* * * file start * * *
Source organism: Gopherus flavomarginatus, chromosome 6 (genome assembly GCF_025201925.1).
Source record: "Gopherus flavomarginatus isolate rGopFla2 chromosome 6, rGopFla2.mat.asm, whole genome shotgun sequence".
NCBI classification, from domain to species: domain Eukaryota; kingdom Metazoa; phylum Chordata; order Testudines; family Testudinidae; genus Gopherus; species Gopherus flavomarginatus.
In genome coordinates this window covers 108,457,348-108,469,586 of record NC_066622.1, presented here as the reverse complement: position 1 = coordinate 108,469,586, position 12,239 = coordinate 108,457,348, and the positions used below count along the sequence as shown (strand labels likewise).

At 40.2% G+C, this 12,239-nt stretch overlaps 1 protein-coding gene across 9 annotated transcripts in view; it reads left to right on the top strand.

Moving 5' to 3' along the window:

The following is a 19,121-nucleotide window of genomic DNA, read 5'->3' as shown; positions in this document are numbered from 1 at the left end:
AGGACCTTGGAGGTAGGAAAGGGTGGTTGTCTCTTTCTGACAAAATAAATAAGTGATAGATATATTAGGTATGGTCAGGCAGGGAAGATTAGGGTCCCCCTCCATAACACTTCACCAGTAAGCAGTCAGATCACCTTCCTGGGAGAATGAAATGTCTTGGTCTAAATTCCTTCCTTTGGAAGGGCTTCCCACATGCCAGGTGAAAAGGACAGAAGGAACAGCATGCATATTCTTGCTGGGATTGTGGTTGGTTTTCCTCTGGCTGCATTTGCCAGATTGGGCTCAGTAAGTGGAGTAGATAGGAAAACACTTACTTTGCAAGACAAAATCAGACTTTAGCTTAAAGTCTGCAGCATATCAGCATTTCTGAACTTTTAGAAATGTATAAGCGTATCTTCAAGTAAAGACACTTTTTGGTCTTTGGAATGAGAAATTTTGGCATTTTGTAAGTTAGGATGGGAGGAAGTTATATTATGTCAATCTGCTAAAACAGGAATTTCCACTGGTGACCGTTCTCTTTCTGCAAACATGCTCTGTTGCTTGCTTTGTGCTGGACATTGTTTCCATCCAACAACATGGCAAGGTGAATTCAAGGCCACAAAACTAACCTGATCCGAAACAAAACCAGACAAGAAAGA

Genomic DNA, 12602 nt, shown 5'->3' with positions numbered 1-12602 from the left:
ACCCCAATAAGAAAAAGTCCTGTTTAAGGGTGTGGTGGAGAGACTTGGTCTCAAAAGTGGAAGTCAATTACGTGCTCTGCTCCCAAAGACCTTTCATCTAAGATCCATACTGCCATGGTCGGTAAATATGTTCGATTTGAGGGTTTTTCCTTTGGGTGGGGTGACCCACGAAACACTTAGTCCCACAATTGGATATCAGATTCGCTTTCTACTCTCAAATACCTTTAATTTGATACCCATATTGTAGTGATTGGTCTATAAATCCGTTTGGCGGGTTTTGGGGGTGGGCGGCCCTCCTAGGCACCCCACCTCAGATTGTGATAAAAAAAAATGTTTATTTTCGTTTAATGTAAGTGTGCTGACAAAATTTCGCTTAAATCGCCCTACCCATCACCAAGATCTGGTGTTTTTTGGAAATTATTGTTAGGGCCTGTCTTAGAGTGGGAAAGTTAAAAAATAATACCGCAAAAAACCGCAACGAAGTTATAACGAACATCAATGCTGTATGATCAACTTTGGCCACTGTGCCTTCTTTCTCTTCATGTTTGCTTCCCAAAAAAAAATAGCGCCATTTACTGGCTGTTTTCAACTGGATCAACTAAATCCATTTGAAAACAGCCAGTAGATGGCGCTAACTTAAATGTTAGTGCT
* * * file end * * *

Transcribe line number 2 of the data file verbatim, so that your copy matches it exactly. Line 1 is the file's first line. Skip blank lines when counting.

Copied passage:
Source record: "Gopherus flavomarginatus isolate rGopFla2 chromosome 6, rGopFla2.mat.asm, whole genome shotgun sequence".